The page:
Use of Open-Loop Audio-Visual Entrainment to Improve Chronic Insomnia in Adult Dayworkers with Normal Sleep Duration.

Accepted to be presented at the International Congress on Integrative Medicine and Health in Phoenix, AZ, May 2022 – ICIMH-2022.

Title:

Use of open-loop audio-visual entrainment to Improve Chronic Insomnia in Adult Dayworkers with Normal Sleep Duration.

Authors:

Michael Keown, Ph.D. Student1, Francisco Jose Cidral-Filho, Ph.D.2, Patrick Porter, Ph.D.1

  1. Postgraduate Programin Integrative Medicine. Quantum University. Honolulu, HI, USA.
  2. Laboratory of Experimental Neurosciences. University of Southern Santa Catarina, SC, Brazil.

Background:

Chronic primary insomnia is one of the most common sleep disorders among adults, including day workers, and is characterised by difficulties initiating (latency) and/or maintaining sleep as well as early morning awakening, which can result in daytime impairment. Aside from conventional pharmacotherapeutic and non- pharmacotherapeutic treatment, no complementary intervention has been found to treat chronic ‘primary’ insomniac adults with normal sleep duration (> 6h). Previous studies have found that open-loop audio-visual entrainment (OLAVE) potentially reduces excessive hyperarousal that is thought to contribute to difficulties with impairment at daytime and initiating and maintaining sleep at nighttime.

Objective:

The goal of this study was to assess the efficacy of open-loop audio-visual entrainment to improve chronic insomnia in adult dayworkers with normal sleep duration.

Methods:

Fifteen middle-aged day workers were randomly assigned to one of two intervention groups: OLAVE (n = 8, with the Braintap Headset – New Bern, NC) or CONTROL (n = 7) (placebo group) for a period of 6 weeks. Both groups attended six, weekly sessions, during the day, at the same time and day of the week. During the 10-week trial, participants completed four different questionnaires including three self-assessment questionnaires for insomnia symptoms, sleep quality and emotional impairment, and a sleep diary. Actigraph, heart rate and heart rate variability readings were also recorded during the intervention.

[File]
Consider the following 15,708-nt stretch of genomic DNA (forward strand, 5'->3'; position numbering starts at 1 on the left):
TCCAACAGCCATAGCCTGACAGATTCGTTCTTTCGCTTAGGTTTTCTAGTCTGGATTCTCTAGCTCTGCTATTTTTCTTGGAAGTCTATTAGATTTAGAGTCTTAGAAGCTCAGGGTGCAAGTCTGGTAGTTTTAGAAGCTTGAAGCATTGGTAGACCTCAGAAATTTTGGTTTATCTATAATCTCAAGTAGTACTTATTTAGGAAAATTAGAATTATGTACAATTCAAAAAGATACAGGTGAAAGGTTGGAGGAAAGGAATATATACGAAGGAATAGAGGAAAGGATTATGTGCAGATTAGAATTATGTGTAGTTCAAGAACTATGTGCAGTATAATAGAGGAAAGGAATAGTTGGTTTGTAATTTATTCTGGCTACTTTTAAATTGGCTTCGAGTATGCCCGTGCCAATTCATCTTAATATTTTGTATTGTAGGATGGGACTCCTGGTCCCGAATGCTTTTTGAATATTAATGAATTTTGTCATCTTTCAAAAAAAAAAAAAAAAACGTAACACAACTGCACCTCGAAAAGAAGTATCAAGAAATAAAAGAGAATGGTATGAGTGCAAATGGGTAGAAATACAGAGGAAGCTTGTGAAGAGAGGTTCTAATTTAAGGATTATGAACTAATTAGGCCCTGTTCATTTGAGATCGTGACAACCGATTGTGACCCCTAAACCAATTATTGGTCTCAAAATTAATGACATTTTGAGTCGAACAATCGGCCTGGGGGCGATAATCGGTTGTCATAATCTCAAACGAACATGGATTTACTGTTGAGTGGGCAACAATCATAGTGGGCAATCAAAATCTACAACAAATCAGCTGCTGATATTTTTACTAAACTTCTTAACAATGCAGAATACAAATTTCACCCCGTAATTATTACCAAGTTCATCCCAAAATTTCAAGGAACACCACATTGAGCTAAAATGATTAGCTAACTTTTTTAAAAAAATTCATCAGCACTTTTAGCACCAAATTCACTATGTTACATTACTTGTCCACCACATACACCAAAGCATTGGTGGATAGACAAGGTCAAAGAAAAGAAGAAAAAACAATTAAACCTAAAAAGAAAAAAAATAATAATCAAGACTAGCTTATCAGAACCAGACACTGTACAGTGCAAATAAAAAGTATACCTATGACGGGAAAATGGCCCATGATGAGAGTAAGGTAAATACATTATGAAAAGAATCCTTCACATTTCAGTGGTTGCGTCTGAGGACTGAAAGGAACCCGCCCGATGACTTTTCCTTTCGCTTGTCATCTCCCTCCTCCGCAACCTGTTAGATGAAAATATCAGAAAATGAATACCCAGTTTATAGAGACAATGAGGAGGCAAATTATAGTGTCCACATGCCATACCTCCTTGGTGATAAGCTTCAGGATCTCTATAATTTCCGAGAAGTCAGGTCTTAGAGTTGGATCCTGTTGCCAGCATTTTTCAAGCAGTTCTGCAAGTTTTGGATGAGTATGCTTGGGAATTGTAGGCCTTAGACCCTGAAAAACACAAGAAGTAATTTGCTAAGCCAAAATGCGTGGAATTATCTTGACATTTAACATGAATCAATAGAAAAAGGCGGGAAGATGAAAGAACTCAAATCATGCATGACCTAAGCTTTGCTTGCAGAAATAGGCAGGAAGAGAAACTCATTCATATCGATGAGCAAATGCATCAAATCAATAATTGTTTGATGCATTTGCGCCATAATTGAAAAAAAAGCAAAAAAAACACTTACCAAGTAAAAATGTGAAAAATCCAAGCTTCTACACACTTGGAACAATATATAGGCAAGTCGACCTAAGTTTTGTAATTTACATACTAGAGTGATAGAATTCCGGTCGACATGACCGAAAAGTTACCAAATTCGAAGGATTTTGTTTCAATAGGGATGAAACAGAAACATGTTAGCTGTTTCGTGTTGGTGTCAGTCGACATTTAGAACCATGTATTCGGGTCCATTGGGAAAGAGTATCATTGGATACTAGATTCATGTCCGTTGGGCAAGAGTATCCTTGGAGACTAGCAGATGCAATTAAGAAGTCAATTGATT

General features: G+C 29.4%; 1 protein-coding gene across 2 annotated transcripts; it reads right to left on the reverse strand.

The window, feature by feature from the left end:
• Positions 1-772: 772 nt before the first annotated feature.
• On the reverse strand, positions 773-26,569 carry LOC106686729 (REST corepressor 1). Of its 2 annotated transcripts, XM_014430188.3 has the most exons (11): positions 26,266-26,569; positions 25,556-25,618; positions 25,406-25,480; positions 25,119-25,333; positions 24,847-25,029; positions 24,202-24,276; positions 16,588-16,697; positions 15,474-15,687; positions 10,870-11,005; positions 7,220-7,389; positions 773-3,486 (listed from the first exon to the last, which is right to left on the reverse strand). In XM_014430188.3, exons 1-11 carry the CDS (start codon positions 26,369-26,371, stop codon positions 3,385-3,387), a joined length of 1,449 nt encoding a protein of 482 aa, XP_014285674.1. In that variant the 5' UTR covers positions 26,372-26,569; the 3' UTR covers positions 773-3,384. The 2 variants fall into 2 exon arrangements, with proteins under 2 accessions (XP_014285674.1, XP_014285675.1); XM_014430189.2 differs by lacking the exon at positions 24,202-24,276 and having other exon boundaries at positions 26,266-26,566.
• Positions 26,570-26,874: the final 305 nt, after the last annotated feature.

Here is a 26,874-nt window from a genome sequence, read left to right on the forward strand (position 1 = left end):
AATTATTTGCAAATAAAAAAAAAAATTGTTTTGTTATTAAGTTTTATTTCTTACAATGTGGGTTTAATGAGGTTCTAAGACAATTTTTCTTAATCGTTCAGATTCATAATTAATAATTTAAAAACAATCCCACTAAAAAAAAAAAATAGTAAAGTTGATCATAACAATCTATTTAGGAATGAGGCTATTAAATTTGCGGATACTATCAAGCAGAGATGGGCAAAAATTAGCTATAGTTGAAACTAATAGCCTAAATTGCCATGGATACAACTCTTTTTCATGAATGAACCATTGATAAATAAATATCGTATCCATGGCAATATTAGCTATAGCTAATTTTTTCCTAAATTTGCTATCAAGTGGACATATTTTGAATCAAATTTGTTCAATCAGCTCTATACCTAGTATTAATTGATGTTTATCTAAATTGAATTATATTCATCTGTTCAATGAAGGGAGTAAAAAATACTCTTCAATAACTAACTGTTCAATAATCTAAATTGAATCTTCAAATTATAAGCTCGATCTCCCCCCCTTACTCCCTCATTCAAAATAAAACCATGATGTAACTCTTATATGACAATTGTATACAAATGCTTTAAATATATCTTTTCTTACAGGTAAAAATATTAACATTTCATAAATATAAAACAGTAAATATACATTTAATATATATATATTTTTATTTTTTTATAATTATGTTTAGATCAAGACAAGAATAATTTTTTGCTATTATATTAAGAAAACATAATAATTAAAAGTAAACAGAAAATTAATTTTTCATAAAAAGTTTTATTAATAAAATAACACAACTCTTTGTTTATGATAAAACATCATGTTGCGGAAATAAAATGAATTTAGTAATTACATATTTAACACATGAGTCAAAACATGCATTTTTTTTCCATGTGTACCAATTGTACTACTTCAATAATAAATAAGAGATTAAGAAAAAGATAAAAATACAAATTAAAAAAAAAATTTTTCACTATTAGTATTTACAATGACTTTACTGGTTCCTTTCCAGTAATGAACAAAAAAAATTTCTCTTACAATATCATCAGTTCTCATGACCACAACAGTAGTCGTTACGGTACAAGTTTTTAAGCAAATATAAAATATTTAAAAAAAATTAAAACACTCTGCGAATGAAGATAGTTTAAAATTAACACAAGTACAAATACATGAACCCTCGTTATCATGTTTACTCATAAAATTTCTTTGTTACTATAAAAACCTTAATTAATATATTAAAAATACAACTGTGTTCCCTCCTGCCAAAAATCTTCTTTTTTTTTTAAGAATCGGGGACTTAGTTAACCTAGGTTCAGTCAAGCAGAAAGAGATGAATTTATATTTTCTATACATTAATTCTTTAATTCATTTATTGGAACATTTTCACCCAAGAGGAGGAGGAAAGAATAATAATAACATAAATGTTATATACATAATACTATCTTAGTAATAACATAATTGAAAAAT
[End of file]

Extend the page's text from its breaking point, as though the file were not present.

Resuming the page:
Results:

After 6 weeks, between-group differences were found in sleep fragmentation (Wake After Sleep Onset – WASO, p=0.04) and sleep quality (Pittsburgh Quality of Sleep index – PSQI, p<0.0001; Consensus Sleep Diary – CSD, Total Sleep Time Subset, p=0.004) in the OLAVE group. Within-group differences showed that both groups reported some improvement in sympathovagal balance and significant improvements in insomnia symptoms (Insomnia Severity Index – ISI, p<0.05) and emotional reactivity (impairment) (p<0.05), which continued to the end of the trial. Improvement in sleep quality (PSQI, p<0.001, CSD, p<0.01), WASO (p<0.01) and sleep efficiency (p<0.05) in the OLAVE group were reported at the 2-week post-intervention period.

Conclusion:

Results suggest that OLAVE technology used during daytime may be efficacious in improving chronic insomnia in adult dayworkers with normal sleep length. Further exploration of OLAVE as a non-pharmacotherapeutic intervention for reducing chronic insomnia in adult dayworkers is warranted.

Graphs

Figure 1 – The use of open-loop audio-visual entrainment to Improve Chronic Insomnia in Adult Dayworkers with Normal Sleep Duration. Effects upon Insomnia Severity Index (ISI), WASO (Wake After Sleep Onset), Pittsburgh Quality of Sleep index (PSQI), Consensus Sleep Diary (CSD, Total Sleep Time Subset). When comparing within-group differences with Baseline: NS = Not statistically significant, **p<0.01, ***p<0.001 for OLAVE group; +p<0.05, ++p<0.01 for Control Group (Two-way ANOVA repeated measures followed by Bonferroni post-hoc Test – Graphpad Prism software, USA).